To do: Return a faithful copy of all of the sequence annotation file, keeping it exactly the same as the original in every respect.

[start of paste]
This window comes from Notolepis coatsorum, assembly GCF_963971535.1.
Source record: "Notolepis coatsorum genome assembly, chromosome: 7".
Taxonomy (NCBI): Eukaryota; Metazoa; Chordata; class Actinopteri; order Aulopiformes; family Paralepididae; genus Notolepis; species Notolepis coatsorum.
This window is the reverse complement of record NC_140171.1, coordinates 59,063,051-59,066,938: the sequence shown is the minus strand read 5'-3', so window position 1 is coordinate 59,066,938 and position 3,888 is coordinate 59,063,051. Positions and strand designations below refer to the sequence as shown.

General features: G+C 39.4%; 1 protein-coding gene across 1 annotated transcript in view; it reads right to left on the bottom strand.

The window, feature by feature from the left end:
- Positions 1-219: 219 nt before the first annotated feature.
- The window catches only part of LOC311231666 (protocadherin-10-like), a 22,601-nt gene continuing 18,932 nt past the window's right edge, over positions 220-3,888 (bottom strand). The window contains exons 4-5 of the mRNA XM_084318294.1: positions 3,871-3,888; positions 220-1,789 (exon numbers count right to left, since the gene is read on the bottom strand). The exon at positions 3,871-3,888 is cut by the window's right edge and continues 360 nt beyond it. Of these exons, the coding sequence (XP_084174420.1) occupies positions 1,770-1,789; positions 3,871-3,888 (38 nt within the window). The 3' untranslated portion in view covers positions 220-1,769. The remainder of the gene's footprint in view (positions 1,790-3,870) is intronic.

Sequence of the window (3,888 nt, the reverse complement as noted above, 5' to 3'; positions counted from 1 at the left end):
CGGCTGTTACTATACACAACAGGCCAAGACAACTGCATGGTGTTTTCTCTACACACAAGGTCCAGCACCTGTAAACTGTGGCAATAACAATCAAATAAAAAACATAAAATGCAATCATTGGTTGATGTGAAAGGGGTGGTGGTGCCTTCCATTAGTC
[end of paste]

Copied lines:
This window comes from Notolepis coatsorum, assembly GCF_963971535.1.
Source record: "Notolepis coatsorum genome assembly, chromosome: 7".
Taxonomy (NCBI): Eukaryota; Metazoa; Chordata; class Actinopteri; order Aulopiformes; family Paralepididae; genus Notolepis; species Notolepis coatsorum.
This window is the reverse complement of record NC_140171.1, coordinates 59,063,051-59,066,938: the sequence shown is the minus strand read 5'-3', so window position 1 is coordinate 59,066,938 and position 3,888 is coordinate 59,063,051. Positions and strand designations below refer to the sequence as shown.

General features: G+C 39.4%; 1 protein-coding gene across 1 annotated transcript in view; it reads right to left on the bottom strand.

The window, feature by feature from the left end:
- Positions 1-219: 219 nt before the first annotated feature.
- The window catches only part of LOC311231666 (protocadherin-10-like), a 22,601-nt gene continuing 18,932 nt past the window's right edge, over positions 220-3,888 (bottom strand). The window contains exons 4-5 of the mRNA XM_084318294.1: positions 3,871-3,888; positions 220-1,789 (exon numbers count right to left, since the gene is read on the bottom strand). The exon at positions 3,871-3,888 is cut by the window's right edge and continues 360 nt beyond it. Of these exons, the coding sequence (XP_084174420.1) occupies positions 1,770-1,789; positions 3,871-3,888 (38 nt within the window). The 3' untranslated portion in view covers positions 220-1,769. The remainder of the gene's footprint in view (positions 1,790-3,870) is intronic.

Sequence of the window (3,888 nt, the reverse complement as noted above, 5' to 3'; positions counted from 1 at the left end):
CGGCTGTTACTATACACAACAGGCCAAGACAACTGCATGGTGTTTTCTCTACACACAAGGTCCAGCACCTGTAAACTGTGGCAATAACAATCAAATAAAAAACATAAAATGCAATCATTGGTTGATGTGAAAGGGGTGGTGGTGCCTTCCATTAGTC